Dinner party advice for the economist

From The Economist’s Free Exchange blog, comes some dinner party advice, based on Justin Wolfers:

JUSTIN WOLFERS discusses a common problem for the economist bon vivant—people are always asking you what’s going to happen to such and such economic variable. Will the economy go into recession? Will the Federal Reserve raise interest rates? Should I sell my shares in Bear Stearns?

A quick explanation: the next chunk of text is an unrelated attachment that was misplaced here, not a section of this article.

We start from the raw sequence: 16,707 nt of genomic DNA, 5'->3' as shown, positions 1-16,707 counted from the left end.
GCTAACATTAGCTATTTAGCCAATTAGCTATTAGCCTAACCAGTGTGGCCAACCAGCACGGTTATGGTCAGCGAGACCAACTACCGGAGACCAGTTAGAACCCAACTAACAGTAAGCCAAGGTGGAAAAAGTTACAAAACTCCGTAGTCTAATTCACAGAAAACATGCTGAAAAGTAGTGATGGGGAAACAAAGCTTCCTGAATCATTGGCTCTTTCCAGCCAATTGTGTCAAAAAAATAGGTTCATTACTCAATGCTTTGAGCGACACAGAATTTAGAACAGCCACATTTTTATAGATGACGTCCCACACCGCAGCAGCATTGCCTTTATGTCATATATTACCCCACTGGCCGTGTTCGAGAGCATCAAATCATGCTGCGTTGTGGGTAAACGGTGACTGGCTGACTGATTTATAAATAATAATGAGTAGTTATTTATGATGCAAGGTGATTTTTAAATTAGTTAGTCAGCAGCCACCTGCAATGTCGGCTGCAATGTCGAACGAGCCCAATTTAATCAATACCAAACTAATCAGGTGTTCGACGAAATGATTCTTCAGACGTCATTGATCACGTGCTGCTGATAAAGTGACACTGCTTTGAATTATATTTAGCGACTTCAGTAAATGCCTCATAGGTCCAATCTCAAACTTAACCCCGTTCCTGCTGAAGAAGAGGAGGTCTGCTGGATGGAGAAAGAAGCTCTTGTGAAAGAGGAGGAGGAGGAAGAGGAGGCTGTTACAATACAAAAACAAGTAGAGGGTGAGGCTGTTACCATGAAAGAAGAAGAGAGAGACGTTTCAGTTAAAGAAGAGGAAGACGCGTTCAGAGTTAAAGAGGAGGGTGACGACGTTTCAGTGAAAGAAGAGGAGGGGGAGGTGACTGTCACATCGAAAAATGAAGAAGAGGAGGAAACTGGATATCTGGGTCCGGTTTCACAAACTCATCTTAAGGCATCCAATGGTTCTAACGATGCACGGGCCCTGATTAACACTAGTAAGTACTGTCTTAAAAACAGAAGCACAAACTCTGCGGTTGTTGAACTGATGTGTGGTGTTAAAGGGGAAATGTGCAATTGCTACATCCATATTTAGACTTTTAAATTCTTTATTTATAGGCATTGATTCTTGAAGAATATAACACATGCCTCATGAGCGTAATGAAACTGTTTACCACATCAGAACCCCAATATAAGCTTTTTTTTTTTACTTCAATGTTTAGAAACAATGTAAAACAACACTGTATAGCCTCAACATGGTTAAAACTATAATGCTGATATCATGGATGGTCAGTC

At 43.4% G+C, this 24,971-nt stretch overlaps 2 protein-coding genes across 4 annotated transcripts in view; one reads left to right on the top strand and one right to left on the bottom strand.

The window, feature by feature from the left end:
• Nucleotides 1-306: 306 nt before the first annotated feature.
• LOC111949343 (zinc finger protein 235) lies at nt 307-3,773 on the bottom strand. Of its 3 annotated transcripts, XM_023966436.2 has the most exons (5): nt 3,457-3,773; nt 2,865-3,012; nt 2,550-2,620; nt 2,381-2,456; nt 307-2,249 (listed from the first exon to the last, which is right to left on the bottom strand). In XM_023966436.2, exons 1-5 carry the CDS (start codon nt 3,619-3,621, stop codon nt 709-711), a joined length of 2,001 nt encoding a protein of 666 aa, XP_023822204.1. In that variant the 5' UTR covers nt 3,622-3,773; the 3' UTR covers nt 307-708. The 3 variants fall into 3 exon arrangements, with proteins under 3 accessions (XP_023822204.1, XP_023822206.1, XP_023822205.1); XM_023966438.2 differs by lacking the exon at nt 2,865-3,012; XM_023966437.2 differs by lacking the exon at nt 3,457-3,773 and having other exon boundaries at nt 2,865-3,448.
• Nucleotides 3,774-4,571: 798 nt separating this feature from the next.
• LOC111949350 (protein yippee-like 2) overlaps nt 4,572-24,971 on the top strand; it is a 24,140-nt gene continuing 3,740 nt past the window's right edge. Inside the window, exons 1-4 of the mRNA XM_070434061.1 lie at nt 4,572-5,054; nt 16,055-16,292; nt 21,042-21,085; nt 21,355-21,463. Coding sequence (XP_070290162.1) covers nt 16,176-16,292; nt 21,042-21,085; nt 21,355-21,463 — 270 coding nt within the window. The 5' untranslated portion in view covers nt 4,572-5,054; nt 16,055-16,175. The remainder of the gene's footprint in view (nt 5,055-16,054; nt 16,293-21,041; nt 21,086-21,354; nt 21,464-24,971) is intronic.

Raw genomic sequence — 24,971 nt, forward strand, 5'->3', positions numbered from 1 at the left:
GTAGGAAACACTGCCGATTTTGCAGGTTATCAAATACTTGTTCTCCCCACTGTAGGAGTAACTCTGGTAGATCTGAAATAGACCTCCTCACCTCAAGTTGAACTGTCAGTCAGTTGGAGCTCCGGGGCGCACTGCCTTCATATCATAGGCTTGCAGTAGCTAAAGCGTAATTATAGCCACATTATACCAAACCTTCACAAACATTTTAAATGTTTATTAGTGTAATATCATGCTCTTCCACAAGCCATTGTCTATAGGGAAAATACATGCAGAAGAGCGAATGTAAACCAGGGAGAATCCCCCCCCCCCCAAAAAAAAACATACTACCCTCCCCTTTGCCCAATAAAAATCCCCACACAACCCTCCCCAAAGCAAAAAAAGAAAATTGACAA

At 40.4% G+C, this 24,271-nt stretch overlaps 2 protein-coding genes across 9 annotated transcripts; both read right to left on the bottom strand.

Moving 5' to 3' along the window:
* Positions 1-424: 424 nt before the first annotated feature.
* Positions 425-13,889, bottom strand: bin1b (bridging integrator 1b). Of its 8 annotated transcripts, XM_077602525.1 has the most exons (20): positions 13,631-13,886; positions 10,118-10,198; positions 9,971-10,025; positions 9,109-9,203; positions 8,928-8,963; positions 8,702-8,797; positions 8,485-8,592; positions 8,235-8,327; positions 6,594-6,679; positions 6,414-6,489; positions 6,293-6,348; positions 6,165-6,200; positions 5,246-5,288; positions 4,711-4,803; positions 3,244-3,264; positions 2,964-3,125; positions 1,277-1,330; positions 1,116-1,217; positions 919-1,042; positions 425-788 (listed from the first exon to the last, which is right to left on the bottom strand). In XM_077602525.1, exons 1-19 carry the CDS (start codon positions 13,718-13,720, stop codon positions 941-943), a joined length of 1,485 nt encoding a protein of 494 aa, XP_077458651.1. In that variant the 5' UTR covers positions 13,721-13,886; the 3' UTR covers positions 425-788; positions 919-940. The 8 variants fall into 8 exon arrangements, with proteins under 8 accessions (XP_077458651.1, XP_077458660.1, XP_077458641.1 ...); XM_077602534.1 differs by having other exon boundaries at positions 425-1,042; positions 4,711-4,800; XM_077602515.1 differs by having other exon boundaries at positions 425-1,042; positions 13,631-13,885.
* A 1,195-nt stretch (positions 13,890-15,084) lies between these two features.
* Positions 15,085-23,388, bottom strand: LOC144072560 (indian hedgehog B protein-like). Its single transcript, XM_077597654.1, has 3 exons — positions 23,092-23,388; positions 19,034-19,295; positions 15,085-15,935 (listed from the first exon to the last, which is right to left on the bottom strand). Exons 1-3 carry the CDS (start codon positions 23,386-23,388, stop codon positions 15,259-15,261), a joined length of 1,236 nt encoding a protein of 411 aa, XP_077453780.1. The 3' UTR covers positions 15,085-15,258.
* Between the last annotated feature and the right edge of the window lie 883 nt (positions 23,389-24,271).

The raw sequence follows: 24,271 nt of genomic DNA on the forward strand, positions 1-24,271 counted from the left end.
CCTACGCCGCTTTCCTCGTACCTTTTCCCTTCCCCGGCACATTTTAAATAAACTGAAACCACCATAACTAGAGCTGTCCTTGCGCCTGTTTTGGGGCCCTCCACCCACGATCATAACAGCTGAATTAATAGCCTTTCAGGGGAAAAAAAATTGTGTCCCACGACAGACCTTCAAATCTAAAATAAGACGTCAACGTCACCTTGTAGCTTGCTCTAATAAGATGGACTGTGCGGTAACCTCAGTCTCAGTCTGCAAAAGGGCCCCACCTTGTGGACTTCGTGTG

Very true. It’s no fun at all to have to admit to being an economist.

On the Venn diagram of ‘what people think of when they meet someone who introduces themselves as an economist’, macroeconomic stuff (inflation, unemployment) and finance (stocks, commodities, assets) are huge whopping great circles, much bigger than they are on the ‘what economists do’ diagram. Hence the point of this site, I suppose.

Anyway, here’s some advice:

Henceforth, when asked about oil prices, simply throw out some jargon, use phrases like “short-run volatility”, and then suggest that the price in three months’ time, or indeed a year, will be the same as it is today.

I love it.

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